Build-up/decay of scandium radioisotopes activities generated from the irradiation of natural titanium (TiO2) (irradiation time 3 days, decay time 20 days)

Fig. 4
figure4

Build-up/decay of scandium radioisotopes activities generated from the irradiation of enriched titanium (47TiO2) (irradiation time 3 days, decay time 20 days)

The figures clearly show that the amount of the activity increases with increasing the irradiation time and reaches its peak value at the end of irradiation. It is also noted from the calculations that the specific activity decreases gradually during the decay period for all the generated radioisotopes other than 46Sc that remains nearly stable throughout the period of decay, and this due to the tphys of 46Sc is many times greater than the tphys of 47Sc. Among the scandium radioisotopes generated, 46Sc and 48Sc are the most important radiocontaminants coproduced with 47Sc; this is because these two radionuclides hinder the applicability of 47Sc in nuclear medicine, owing to their longer half life as well as higher energetic gamma emissions [46Sc, 83.8 d, γ (889.2 keV (99.98%), 1120.5 keV (99.99%); 48Sc, 43.7 h, γ (983.3 keV (100%), 1037.5 keV (97.6%), 1311.7 keV (100%)]. So that, enriching the titanium in 47Ti is highly recommended to reduce these impurities and maximize the specific activity of 47Sc [19]. Figure 4 clearly illustrates this fact, where the activities of all undesired generated scandium radiocontaminants were suppressed and the specific activity of generated 47Sc was enhanced to around 13 times than that of natural titanium. The ratio between the activity of 46Sc to the activity of 47Sc was reduced by around 250 times less than that in the case of natural titanium.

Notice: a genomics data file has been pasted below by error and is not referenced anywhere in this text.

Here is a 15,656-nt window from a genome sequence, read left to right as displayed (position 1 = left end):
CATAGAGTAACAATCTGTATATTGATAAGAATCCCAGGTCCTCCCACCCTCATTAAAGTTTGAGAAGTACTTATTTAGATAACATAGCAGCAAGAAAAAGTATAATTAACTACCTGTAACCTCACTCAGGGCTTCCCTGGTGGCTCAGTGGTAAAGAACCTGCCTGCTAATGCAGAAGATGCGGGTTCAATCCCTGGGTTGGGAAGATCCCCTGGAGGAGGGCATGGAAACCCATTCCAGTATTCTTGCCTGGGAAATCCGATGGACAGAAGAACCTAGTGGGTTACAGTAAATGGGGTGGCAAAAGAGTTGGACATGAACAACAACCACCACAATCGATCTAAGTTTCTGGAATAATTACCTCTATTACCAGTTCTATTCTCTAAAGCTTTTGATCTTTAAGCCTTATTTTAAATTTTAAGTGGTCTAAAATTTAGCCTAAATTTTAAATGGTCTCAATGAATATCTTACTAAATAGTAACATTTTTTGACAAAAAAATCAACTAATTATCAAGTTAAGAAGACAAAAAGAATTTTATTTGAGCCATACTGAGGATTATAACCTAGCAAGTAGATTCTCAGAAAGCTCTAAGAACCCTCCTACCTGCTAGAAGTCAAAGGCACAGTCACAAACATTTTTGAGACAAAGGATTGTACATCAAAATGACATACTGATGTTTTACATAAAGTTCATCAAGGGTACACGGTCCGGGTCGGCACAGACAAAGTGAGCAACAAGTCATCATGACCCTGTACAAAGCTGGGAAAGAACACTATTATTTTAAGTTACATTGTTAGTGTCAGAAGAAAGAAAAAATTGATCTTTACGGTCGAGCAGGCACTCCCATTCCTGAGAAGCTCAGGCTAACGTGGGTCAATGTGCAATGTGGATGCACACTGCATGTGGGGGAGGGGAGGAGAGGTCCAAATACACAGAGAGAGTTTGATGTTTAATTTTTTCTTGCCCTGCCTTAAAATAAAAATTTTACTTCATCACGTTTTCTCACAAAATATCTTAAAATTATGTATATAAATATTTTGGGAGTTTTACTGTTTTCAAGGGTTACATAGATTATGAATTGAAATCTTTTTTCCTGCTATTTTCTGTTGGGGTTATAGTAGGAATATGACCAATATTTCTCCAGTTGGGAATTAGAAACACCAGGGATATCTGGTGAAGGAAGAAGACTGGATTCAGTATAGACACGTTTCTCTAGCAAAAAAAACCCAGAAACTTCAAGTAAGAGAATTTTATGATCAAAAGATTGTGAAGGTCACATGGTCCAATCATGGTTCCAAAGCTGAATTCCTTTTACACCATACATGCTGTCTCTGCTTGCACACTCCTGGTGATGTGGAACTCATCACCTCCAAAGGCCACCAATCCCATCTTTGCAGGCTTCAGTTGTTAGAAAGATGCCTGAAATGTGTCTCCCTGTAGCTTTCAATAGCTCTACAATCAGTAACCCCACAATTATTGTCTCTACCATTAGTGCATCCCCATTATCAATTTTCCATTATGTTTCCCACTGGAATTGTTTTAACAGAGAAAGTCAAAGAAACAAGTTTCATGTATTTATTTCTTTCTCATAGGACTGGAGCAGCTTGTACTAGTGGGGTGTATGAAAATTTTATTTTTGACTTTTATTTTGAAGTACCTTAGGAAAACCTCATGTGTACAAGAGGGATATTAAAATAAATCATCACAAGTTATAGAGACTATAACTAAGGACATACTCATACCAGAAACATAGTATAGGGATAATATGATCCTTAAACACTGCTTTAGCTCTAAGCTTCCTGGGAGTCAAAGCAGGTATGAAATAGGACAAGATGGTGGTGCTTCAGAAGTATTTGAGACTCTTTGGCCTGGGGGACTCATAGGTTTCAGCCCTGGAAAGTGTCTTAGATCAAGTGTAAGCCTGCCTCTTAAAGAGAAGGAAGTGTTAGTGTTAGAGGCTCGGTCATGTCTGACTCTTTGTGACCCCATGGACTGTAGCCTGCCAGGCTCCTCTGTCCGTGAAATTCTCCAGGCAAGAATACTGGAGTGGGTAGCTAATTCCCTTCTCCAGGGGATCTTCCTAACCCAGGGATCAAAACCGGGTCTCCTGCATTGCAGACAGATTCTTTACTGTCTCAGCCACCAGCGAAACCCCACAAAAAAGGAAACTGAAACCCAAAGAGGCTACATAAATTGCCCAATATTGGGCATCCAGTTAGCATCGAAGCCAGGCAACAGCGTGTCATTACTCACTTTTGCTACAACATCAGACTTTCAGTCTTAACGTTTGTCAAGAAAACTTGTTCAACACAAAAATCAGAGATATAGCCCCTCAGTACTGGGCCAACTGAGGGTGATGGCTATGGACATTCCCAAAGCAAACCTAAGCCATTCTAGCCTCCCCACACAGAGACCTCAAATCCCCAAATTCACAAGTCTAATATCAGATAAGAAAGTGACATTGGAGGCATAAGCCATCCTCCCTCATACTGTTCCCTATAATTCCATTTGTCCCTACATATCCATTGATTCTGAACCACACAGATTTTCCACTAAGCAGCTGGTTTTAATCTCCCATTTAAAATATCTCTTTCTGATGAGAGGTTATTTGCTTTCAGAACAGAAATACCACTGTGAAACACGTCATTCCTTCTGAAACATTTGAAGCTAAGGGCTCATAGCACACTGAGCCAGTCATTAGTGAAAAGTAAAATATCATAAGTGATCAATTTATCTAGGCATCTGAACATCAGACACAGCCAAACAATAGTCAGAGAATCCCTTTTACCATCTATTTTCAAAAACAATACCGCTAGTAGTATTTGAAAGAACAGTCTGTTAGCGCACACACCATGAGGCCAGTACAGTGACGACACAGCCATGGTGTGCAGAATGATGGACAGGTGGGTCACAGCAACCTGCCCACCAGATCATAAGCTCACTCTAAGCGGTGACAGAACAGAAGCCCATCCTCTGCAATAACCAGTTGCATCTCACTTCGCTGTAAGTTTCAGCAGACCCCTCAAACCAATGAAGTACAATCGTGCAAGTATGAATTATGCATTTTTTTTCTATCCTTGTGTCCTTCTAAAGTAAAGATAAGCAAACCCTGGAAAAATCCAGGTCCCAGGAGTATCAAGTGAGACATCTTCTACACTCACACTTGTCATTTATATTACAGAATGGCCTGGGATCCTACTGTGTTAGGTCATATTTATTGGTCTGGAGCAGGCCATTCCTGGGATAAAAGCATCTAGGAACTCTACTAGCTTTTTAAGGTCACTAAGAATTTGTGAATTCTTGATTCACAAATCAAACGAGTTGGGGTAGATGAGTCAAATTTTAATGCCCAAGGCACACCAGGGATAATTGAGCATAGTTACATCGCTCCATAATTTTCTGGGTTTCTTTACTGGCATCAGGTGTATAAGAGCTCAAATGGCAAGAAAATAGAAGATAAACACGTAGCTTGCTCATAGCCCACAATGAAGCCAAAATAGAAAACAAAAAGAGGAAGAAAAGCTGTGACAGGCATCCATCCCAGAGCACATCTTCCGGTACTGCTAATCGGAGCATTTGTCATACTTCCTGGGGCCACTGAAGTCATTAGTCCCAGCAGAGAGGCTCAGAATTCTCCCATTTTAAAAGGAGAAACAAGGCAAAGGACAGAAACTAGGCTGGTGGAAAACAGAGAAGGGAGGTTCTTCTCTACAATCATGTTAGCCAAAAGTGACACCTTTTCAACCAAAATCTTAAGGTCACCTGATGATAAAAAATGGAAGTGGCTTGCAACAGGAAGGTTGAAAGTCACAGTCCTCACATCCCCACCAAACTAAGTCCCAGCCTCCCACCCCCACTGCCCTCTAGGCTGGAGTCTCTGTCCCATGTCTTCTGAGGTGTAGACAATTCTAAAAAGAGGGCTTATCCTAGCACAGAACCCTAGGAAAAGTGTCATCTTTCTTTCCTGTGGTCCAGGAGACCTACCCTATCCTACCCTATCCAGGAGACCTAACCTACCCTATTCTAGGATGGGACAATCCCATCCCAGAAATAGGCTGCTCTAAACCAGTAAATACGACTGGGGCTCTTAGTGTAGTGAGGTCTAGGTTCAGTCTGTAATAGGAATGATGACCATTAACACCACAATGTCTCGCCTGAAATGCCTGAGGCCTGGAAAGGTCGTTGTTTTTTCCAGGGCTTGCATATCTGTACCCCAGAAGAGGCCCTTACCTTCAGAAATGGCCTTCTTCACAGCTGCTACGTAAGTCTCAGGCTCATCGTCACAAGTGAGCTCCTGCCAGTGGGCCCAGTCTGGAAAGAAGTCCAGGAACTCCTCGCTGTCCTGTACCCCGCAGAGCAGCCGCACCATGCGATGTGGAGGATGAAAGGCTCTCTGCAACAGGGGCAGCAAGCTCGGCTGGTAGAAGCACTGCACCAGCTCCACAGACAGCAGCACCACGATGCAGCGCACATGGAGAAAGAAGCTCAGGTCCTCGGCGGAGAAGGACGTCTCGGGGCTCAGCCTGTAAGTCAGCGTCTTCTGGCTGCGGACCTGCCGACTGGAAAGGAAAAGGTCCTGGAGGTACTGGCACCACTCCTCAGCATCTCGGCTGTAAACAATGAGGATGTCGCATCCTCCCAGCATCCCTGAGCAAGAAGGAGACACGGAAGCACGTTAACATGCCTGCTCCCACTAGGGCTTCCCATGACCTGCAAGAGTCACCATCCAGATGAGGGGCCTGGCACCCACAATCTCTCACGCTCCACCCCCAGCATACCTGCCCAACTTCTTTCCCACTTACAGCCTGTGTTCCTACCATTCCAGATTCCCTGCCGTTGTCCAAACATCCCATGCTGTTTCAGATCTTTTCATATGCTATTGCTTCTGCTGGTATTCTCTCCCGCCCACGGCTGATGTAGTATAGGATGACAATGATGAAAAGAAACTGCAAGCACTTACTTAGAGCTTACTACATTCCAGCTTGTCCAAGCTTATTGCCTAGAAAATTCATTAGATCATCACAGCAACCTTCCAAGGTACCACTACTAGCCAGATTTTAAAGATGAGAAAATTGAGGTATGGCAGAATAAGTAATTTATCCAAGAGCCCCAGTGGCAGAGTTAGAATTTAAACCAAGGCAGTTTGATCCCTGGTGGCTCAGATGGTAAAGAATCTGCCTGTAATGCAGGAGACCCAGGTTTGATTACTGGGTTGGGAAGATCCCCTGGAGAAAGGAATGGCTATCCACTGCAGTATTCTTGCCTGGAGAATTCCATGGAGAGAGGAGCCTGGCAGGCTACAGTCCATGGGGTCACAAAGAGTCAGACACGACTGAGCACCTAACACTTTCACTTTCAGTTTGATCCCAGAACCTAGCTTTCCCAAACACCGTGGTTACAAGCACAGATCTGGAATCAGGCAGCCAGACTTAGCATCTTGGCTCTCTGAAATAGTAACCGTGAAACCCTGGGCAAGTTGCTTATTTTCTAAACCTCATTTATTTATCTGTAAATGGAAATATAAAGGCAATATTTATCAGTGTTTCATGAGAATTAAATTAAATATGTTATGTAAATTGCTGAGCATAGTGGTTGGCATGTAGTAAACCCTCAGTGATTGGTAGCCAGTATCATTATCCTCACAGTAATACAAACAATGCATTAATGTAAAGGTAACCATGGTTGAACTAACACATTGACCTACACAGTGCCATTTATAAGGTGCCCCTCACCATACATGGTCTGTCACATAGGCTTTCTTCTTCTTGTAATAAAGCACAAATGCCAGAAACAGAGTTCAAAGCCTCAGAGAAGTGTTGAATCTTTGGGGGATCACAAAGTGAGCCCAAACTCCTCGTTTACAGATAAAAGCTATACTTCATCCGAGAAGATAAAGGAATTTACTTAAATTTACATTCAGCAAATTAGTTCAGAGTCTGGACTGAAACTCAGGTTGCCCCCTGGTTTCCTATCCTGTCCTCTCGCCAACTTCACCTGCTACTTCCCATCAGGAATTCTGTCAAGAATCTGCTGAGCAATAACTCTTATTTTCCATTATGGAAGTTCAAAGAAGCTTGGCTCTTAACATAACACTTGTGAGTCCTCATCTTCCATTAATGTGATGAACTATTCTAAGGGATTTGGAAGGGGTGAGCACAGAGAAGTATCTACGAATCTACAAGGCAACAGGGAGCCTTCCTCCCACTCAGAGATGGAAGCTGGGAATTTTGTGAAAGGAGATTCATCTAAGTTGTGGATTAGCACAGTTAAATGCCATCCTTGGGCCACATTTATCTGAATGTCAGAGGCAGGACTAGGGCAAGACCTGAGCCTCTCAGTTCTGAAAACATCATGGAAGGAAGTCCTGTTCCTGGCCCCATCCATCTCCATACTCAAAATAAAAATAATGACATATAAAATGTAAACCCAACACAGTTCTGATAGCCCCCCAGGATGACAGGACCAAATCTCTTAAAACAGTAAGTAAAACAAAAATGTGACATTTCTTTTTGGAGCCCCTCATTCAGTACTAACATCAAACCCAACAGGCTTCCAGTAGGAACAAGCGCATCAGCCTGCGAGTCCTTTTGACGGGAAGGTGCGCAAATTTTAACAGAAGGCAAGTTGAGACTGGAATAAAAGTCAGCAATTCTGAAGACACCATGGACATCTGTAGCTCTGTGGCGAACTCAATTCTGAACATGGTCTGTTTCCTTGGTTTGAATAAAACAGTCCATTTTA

Experimental measurements

To verify the previous calculations done by MCNP code for 47Sc production either from calcium or titanium targets, samples of 46CaCO3, natTiO2 and 47TiO2 were irradiated at ETRR-2 for 24 h at a reactor power of 19 MW in the same position as the calculations and the data are presented in Table 4. The measured activities have been normalized to the reactor full power, as well as to be per gram of targets. Additionally, the moisture content has been measured and corrected [33]. The data obtained clarifies a good agreement between the calculations and the measurements with accepted discrepancies. These discrepancies are due to approximations in the calculation model, the movement of the reactor control rods and the uncertainties in the nuclear data used [9, 30]. As shown from the table that the production of 47Sc from natural titanium target, produces specific activity 10 times greater than that produced from calcium target [9, 34]. However, the specific activity of 46Sc and 48Sc radiocontaminants is much higher in the case of titanium rather than calcium. Therefore, enriching the calcium in 46Ca and titanium in 47Ti was imperative to increase the specific activity of 47Sc for the first and reduce the amount of the radioimpurities for the later. Although enriched calcium and titanium targets produce roughly the same amount of radioactivity, the cost of enriched calcium target and its lack of availability with a high enrichment rate made scandium production preferred using enriched titanium target. The only drawback for titanium target, the time-consuming dissolution step, but recent studies have helped to overcome this problem [19, 26, 35].